OSAMA BIN LADEN’S FAVORITE WIFE AND FAVORITE SON
Don’t be fooled by the talk that Yemeni wife Amal was Osama’s favorite wife. I’ve got several reasons to think that is not true, although I’m sure he had affection for her loyalty in staying with him through the final days.
I’ve been reading many current articles on the Osama Bin Laden drama. It’s impossible not to compare what I’m reading to what was revealed to me by Omar and Najwa Bin Laden when I was gathering their memories to write their personal accounts of living with Osama (in GROWING UP BIN LADEN). (Omar was Osama’s favorite son who courageously ignored his father’s call for violence, while Najwa held three coveted positions in a Muslim marriage: the first wife, a first cousin, and the mother of his first son, Abdullah). Note to those journalists who are writing that his Yemeni wife was his favorite: Don’t assume that because Amal was the wife with him in Pakistan that she was the favorite. Believe me when I say that he would have preferred Najwa by his side. There was an intense life-long bond between Najwa and Osama. They had known and loved each other since infancy. They spent many summers affectionately playing together in Syria when Osama’s mother Allia took her family to visit Najwa’s family (Najwa’s father was Allia’s brother).
Najwa first left Osama in 1999 when it was time to deliver her 11th and final child with Osama. Omar, seriously worried about his mother’s health and safety, had defied his father, campaigning diligently to obtain his father’s permission for his mother to go to Syria, to be with her own mother when she delivered her child. Osama had reluctantly agreed. When Najwa settled in the black SUV that was going to take her from Afghanistan to Pakistan and from there to Syria, Osama walked to her and said, “Najwa, no matter what you might be told, I will never divorce you.” Then, he said, “As soon as you can travel, return with the baby.”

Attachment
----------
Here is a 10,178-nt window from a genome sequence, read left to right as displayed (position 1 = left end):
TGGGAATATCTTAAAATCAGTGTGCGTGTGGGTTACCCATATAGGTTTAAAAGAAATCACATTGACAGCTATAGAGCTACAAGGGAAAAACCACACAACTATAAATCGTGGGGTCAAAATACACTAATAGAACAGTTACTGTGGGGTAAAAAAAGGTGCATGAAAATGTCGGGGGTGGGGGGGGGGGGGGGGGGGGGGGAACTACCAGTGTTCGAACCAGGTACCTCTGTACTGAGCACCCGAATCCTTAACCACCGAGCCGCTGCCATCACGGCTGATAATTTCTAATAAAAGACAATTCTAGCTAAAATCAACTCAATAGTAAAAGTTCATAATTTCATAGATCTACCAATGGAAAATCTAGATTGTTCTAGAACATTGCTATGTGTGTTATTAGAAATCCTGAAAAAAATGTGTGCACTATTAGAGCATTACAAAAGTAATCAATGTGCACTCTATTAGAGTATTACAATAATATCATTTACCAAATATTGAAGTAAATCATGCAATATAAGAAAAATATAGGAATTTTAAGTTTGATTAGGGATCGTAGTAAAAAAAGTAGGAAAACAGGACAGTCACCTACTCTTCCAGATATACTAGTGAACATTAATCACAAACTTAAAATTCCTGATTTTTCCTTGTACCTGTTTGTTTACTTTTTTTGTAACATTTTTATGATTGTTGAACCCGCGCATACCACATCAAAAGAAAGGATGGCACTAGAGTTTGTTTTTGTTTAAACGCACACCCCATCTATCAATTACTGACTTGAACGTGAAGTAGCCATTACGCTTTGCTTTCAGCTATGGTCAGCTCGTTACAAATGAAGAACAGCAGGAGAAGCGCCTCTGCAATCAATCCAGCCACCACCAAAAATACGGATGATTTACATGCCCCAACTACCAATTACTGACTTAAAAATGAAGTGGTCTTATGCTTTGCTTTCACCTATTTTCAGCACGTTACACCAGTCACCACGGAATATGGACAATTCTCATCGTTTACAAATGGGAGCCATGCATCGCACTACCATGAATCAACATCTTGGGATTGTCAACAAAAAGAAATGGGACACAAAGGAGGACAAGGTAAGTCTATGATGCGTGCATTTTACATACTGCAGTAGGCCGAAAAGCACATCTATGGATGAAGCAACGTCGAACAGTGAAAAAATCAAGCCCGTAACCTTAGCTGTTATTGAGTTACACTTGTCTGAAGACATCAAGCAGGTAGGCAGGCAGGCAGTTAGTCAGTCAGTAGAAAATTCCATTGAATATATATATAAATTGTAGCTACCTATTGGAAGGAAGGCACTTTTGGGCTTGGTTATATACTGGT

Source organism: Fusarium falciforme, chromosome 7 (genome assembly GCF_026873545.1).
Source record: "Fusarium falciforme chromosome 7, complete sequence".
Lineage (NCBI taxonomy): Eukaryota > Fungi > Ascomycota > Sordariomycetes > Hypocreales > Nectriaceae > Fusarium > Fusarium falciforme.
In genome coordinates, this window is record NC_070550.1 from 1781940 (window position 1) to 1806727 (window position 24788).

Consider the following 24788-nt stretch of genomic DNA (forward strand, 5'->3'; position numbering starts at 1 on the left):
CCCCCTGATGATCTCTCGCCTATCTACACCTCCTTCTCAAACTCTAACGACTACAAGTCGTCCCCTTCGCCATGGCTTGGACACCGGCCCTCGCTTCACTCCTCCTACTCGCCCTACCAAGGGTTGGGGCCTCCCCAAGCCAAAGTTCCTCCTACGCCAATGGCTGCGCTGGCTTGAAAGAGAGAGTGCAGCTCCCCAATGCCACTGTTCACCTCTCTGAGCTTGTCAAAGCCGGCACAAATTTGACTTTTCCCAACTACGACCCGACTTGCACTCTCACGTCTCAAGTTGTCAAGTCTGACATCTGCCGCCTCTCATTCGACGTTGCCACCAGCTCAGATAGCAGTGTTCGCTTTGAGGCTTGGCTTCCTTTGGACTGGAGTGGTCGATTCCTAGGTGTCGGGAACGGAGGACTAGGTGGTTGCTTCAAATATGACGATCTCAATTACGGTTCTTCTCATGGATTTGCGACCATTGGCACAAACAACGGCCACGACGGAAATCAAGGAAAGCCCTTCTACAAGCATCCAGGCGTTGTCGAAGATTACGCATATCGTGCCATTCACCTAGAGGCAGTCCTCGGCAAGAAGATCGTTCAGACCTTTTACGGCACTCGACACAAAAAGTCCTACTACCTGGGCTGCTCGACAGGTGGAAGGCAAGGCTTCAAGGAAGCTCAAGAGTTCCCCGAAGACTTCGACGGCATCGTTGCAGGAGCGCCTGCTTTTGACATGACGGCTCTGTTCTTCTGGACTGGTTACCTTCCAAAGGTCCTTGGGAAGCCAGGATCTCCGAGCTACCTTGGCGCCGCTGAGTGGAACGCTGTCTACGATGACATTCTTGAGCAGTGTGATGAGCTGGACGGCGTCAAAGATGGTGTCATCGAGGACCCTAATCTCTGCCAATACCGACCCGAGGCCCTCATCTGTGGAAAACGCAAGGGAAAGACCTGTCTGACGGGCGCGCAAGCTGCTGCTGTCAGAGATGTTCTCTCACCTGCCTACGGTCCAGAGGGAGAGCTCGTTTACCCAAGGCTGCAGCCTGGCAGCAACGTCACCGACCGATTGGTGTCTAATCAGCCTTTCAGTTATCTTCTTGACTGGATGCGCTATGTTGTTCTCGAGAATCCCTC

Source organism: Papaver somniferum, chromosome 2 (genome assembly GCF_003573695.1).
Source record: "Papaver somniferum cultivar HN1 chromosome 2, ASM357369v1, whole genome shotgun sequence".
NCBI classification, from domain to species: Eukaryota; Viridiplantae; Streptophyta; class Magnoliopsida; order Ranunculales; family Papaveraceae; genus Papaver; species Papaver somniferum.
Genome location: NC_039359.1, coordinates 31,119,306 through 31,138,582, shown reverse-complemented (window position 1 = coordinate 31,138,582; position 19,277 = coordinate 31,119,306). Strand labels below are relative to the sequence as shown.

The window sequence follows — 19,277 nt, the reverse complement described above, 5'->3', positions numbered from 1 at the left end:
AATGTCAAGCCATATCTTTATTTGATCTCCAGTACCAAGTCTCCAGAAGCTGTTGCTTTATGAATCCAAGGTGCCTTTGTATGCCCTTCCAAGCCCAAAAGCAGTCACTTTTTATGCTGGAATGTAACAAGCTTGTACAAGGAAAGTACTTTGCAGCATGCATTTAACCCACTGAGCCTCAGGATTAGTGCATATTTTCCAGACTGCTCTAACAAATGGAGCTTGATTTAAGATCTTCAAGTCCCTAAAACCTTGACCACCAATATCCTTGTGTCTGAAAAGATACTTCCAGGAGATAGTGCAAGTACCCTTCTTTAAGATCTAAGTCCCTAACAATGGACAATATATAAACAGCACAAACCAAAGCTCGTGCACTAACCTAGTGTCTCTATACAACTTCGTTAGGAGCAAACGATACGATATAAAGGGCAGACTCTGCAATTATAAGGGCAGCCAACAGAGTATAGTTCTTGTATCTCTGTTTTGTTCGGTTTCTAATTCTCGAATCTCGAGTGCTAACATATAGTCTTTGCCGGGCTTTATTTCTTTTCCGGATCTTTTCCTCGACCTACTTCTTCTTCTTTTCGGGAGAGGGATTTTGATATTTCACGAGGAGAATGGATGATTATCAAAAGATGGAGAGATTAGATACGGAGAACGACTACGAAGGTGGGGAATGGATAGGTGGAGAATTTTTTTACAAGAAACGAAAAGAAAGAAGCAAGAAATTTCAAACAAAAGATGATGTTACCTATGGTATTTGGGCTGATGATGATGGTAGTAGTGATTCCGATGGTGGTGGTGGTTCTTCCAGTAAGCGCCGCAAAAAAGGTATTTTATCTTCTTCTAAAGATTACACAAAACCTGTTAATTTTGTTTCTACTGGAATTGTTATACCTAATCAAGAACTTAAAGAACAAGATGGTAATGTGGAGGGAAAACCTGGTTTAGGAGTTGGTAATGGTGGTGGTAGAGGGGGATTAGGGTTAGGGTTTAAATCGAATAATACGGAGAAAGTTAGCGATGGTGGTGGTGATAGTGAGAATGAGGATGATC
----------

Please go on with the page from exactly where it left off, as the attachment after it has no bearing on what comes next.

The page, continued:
Their marriage was a love marriage, while his other marriages were arranged, without Osama even seeing the selected brides prior to the marriage. There is no doubt that Najwa was his rock (when it came to wives and marriages). When there are multiple wives in Muslim marriages, generally the husband sees each wife every four days. Najwa told me during the process of writing her life story that she saw Osama every day, that he came by to be with her each day of their marriage (when he was not traveling) to check on her and the children and to learn anything he might need to know about his domestic life. As someone who lived in Saudi Arabia for 12 years, and was privy to information about marriages including more than one wife, this is quite unusual.